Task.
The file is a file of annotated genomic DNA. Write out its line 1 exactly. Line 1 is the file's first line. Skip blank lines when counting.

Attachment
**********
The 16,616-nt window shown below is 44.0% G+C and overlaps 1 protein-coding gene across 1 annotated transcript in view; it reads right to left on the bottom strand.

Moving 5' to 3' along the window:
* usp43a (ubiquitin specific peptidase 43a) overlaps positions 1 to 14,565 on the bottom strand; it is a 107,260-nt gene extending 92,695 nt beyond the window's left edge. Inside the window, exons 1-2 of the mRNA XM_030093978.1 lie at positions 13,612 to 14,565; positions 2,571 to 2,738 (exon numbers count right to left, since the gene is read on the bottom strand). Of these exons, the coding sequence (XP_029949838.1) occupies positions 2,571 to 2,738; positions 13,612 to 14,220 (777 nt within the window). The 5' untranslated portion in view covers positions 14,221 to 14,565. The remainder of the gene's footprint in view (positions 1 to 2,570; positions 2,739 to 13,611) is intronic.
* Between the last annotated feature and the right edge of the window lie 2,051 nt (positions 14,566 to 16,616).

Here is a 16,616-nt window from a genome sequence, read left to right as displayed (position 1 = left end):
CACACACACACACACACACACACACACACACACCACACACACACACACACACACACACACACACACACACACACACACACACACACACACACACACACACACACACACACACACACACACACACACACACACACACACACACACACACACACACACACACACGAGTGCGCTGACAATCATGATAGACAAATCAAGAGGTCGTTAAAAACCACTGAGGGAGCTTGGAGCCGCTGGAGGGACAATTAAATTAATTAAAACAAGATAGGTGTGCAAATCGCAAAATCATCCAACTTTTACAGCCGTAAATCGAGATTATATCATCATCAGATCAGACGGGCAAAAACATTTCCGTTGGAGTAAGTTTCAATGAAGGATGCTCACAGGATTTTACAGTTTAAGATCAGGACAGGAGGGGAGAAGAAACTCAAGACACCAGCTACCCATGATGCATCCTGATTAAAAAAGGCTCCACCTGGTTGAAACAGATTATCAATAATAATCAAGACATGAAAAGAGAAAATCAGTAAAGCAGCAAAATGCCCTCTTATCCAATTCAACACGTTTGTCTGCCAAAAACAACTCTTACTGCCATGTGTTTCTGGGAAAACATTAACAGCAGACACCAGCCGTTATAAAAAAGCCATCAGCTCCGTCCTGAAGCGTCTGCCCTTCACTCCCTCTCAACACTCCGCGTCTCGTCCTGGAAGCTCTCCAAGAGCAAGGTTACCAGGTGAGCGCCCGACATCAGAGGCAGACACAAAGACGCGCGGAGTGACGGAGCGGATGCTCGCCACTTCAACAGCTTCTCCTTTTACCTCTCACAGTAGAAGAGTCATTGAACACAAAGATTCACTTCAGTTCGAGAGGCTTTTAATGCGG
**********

The 16,616-nt window shown below is 44.0% G+C and overlaps 1 protein-coding gene across 1 annotated transcript in view; it reads right to left on the bottom strand.